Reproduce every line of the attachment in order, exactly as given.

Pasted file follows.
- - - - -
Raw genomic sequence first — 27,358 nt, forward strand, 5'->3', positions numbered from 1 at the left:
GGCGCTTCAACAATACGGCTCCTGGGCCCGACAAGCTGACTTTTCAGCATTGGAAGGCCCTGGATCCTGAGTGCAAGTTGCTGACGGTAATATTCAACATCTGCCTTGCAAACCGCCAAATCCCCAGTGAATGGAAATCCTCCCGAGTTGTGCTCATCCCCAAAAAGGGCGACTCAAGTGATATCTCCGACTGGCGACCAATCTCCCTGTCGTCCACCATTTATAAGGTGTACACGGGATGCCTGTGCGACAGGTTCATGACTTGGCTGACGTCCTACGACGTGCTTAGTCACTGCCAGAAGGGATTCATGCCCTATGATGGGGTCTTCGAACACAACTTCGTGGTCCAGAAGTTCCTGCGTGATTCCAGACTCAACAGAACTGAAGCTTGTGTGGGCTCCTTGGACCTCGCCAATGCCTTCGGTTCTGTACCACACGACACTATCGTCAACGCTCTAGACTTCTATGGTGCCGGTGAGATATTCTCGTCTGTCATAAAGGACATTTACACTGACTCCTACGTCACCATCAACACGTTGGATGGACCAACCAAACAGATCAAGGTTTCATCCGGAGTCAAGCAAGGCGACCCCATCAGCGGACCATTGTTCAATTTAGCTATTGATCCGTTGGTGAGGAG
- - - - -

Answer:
Raw genomic sequence first — 27,358 nt, forward strand, 5'->3', positions numbered from 1 at the left:
GGCGCTTCAACAATACGGCTCCTGGGCCCGACAAGCTGACTTTTCAGCATTGGAAGGCCCTGGATCCTGAGTGCAAGTTGCTGACGGTAATATTCAACATCTGCCTTGCAAACCGCCAAATCCCCAGTGAATGGAAATCCTCCCGAGTTGTGCTCATCCCCAAAAAGGGCGACTCAAGTGATATCTCCGACTGGCGACCAATCTCCCTGTCGTCCACCATTTATAAGGTGTACACGGGATGCCTGTGCGACAGGTTCATGACTTGGCTGACGTCCTACGACGTGCTTAGTCACTGCCAGAAGGGATTCATGCCCTATGATGGGGTCTTCGAACACAACTTCGTGGTCCAGAAGTTCCTGCGTGATTCCAGACTCAACAGAACTGAAGCTTGTGTGGGCTCCTTGGACCTCGCCAATGCCTTCGGTTCTGTACCACACGACACTATCGTCAACGCTCTAGACTTCTATGGTGCCGGTGAGATATTCTCGTCTGTCATAAAGGACATTTACACTGACTCCTACGTCACCATCAACACGTTGGATGGACCAACCAAACAGATCAAGGTTTCATCCGGAGTCAAGCAAGGCGACCCCATCAGCGGACCATTGTTCAATTTAGCTATTGATCCGTTGGTGAGGAG